I urge [my counterparts] to look beyond the pines and be brave enough to tell me what they see — if not for their national interests, then for the sake of their legacies, and our children and future generations.
This seemingly anodyne appeal is very much to the point in this context. What Americans see “beyond the pines” is a serious threat that Iran might become a nuclear weapons state. They don’t like that, because it would encourage further proliferation and render the balance of power in the region unstable, with possibly catastrophic consequences. While Ken Pollack thinks we could manage the risks, there is overwhelming support in the United States for a preventive approach. Iran, most Americans think, should not be permitted to build a nuclear weapon, or get so close to being able to build one that it could not be stopped.
On nuclear technology, Rouhani is admirably frank about Iran’s interest : Read more…
Wedenesday morning’s event at the Carnegie Endowment for International Peace was yet another panel focused on Syria, focused on the interests and perspectives of the domestic and international parties currently involved in the crisis. Moderated by Marwan Muasher of the Carnegie Endowment, the discussion included Ambassador Nasser al-Kidwa, deputy to Arab League Envoy to Syria Lakhdar Brahimi, Karim Sadjadpour of the Carnegie Endowment, Paul Salem of the Carnegie Middle East Center, and Andrew Weiss also of the Carnegie Endowment.
Ambassador al-Kidwa focused his remarks on the future of negotiations in Syria. He believes the Geneva Communiqué drafted last June is still relevant today and provides practical solutions for Syria. The US decision not to strike on Syria but rather focus on placing Syria’s chemical weapons under international control shows its commitment to the Geneva Communiqué. The framework agreement on chemical weapons between the US and Russia is a positive development.
The UN is currently working on a resolution that will mostly likely incorporate much of the strong language used in the US-Russia agreement. Al-Kidwa believes that it will be adopted under Chapter 7 with some language regarding using necessary force if there is no compliance from the Assad regime. He sees a real possibility for negotiations between the opposition and the Assad government. He argues that regional players and the international community have an unusually important role. Read more…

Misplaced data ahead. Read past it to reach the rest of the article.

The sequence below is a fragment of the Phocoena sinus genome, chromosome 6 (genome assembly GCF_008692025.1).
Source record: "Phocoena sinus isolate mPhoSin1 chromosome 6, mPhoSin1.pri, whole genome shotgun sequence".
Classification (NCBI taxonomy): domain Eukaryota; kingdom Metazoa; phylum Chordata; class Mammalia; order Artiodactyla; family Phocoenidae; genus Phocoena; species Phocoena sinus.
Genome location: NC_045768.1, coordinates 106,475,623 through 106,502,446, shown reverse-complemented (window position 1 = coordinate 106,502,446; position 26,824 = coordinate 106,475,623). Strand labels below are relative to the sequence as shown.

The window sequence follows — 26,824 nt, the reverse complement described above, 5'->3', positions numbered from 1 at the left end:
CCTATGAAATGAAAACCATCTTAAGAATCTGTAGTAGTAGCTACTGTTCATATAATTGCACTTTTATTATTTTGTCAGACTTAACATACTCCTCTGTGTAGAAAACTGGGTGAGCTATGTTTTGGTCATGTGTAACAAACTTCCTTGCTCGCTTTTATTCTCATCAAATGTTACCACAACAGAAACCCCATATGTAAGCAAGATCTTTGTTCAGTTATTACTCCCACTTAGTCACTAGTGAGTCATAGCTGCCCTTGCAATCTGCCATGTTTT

Reuters published this piece today, under the title “What is next for Syria’s opposition?”:
The Syrian regime is crowing victory. The Russians are satisfied at preventing an American military intervention. President Obama is glad to have avoided a Congressional vote against it. Israel is pleased to see Syria’s chemical weapons capability zeroed out, provided the framework agreement reached last week is fully implemented. Even Iran is backing it, while continuing to deny that the regime was responsible for using chemical weapons.
What about the Syrian opposition?
The agreement on chemical weapons leaves them out in the cold. Bashar al-Assad is now vital to implementation of the agreement and will procrastinate implementing it for as long as possible. While destruction of Syria’s chemical weapons capability is supposed to be completed by mid-2014, the logistical challenges involved are colossal. Just accounting for and collecting the 1,000 tons of material will be an enormous task, before getting to deployment of observers and physical destruction, which will likely require shipping the material out of Syria to Russia. Wartime conditions will double the difficulties and prolong the process, even if the regime decides to cooperate fully. That’s unlikely. Read more…